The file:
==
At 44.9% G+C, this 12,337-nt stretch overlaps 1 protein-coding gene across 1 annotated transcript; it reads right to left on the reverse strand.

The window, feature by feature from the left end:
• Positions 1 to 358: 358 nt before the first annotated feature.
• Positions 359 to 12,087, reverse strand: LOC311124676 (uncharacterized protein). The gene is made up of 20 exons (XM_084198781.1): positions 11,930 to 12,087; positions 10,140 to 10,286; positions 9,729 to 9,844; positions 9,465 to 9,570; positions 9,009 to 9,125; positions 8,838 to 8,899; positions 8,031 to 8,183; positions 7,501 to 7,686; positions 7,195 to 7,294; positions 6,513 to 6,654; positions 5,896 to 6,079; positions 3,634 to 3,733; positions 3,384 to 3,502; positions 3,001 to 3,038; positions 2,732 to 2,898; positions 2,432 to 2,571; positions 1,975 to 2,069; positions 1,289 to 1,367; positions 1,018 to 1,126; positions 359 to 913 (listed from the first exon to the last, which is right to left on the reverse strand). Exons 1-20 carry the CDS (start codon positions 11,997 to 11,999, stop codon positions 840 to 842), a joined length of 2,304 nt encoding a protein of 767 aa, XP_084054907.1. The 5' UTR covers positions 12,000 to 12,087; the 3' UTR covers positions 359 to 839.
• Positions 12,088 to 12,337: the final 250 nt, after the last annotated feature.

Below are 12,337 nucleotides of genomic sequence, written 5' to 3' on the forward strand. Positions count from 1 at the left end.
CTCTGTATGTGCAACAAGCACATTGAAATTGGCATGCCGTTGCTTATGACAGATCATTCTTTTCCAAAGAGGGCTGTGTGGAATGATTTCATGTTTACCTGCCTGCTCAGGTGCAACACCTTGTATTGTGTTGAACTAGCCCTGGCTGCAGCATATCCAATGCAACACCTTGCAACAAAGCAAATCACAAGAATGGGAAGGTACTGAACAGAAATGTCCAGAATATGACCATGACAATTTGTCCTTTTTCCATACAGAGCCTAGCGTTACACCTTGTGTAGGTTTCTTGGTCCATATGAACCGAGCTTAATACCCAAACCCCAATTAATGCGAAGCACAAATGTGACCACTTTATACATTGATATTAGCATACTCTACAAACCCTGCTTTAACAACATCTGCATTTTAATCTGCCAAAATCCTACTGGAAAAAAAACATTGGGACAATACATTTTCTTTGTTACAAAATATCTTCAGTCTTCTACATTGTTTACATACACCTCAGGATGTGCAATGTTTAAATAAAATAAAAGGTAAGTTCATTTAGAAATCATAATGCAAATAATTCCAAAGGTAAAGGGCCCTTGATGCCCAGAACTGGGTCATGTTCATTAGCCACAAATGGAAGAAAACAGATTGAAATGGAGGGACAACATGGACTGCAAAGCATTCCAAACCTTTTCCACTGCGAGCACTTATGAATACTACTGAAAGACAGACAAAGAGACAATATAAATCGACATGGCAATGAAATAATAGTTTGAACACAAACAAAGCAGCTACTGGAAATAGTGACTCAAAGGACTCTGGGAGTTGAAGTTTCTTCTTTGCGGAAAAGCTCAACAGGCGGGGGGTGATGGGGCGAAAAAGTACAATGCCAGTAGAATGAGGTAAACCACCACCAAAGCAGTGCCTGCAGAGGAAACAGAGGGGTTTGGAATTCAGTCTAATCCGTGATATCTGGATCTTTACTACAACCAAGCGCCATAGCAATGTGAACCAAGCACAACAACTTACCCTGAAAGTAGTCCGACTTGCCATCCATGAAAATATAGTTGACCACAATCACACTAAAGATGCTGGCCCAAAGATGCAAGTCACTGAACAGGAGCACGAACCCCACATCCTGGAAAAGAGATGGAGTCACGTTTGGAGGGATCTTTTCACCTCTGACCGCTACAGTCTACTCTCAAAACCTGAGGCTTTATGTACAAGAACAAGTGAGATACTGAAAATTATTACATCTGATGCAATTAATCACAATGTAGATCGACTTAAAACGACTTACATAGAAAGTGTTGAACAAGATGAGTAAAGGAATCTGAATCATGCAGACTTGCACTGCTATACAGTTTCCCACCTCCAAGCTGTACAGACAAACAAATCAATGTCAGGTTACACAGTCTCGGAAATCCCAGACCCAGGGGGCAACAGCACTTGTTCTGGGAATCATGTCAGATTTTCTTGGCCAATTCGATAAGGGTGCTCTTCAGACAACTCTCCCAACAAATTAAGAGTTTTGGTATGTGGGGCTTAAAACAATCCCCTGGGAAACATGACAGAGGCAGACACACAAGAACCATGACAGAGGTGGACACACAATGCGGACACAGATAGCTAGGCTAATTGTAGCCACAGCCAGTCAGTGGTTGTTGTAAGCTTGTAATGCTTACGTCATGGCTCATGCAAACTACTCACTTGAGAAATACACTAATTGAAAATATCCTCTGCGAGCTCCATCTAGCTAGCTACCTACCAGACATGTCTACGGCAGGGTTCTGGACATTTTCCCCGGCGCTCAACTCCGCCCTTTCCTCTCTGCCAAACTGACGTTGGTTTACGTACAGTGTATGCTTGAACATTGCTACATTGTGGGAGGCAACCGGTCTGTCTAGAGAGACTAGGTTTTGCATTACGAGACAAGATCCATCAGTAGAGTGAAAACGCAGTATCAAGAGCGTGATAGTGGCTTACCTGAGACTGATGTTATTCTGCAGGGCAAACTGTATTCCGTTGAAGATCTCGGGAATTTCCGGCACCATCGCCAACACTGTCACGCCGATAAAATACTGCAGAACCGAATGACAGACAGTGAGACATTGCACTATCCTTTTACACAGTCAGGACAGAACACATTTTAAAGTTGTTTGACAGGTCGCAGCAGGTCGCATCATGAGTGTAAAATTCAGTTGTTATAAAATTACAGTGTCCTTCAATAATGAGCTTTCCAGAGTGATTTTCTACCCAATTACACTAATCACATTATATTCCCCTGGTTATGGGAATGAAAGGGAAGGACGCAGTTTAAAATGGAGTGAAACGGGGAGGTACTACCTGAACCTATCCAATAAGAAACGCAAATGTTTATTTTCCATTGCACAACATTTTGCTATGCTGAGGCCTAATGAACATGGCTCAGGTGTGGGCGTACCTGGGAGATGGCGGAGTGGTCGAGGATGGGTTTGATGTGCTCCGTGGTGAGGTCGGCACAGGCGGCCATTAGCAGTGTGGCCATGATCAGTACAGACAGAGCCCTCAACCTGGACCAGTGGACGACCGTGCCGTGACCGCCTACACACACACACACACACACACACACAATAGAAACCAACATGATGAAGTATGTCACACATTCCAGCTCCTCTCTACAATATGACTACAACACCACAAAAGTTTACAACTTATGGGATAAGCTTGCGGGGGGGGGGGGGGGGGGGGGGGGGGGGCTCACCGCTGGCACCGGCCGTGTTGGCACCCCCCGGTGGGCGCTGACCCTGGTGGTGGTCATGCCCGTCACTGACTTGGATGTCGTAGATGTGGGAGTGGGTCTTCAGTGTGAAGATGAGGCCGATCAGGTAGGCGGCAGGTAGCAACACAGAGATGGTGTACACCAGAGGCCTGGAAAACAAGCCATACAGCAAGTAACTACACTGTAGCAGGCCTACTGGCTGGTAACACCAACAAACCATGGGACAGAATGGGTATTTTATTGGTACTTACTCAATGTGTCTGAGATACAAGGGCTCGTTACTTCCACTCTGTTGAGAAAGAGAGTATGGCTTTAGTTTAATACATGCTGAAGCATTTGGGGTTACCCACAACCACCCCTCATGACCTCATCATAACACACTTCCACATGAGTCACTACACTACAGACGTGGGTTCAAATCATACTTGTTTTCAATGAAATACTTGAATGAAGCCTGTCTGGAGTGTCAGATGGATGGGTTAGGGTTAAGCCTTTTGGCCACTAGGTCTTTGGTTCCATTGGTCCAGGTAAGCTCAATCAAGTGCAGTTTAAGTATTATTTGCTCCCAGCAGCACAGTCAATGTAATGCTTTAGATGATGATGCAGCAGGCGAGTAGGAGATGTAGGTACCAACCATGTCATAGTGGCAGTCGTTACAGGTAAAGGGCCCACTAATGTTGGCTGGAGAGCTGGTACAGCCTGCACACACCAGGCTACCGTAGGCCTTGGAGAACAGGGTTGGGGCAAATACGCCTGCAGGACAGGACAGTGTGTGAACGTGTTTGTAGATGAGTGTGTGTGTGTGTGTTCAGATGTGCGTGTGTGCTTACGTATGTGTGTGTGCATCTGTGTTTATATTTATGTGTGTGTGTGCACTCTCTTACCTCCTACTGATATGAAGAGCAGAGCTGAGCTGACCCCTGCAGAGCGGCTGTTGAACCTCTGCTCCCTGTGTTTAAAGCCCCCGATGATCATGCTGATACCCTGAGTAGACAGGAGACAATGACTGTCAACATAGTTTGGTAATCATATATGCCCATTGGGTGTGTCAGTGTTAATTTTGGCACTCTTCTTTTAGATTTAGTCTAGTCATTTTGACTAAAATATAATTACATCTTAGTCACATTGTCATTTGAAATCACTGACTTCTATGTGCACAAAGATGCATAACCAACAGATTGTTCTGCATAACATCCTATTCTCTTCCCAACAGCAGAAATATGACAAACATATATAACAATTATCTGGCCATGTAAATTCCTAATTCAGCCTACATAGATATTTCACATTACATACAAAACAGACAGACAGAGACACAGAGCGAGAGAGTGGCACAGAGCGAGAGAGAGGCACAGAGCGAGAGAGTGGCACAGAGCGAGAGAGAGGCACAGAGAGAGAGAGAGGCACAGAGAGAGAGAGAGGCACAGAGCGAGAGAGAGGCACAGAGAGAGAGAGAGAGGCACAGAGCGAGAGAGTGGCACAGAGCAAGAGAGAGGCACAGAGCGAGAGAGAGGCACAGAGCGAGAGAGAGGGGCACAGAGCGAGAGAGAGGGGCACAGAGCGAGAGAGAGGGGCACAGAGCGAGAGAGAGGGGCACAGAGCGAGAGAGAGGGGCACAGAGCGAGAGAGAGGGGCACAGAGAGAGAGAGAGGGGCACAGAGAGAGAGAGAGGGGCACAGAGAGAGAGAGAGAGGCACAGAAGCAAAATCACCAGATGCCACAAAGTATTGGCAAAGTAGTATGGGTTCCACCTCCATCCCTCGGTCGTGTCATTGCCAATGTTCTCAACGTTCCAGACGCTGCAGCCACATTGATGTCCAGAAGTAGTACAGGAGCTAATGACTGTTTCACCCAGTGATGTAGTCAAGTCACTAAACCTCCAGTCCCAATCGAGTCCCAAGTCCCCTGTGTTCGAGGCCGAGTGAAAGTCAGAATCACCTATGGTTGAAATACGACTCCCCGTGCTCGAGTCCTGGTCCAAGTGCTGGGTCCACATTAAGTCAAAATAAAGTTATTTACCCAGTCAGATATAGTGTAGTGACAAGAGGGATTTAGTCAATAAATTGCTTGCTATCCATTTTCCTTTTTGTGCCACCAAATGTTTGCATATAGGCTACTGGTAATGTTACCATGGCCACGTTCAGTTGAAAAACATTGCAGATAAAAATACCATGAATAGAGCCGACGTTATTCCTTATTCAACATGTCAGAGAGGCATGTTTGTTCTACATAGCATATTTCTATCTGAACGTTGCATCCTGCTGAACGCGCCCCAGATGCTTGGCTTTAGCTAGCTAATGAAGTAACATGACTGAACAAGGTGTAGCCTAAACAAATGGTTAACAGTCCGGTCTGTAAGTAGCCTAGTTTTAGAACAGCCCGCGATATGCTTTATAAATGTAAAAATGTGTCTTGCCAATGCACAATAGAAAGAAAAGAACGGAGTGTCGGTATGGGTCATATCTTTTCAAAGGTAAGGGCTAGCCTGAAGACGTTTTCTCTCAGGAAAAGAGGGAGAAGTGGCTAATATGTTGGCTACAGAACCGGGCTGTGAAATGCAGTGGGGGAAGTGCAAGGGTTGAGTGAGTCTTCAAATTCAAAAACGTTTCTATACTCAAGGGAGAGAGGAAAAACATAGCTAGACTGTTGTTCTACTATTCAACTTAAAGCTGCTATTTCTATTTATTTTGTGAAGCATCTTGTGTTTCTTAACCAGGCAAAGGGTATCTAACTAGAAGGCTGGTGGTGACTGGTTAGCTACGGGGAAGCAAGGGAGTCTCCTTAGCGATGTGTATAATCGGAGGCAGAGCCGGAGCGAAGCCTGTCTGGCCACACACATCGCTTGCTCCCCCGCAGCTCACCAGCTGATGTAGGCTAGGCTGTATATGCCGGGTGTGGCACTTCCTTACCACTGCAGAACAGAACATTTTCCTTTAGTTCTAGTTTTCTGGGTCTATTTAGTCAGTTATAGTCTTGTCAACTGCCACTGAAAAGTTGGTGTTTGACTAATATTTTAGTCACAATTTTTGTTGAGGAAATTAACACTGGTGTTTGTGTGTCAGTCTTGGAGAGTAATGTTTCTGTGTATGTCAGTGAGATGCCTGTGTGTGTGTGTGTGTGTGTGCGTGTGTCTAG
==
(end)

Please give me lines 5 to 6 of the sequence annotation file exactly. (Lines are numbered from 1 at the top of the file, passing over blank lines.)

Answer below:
• Positions 12,088 to 12,337: the final 250 nt, after the last annotated feature.

Below are 12,337 nucleotides of genomic sequence, written 5' to 3' on the forward strand. Positions count from 1 at the left end.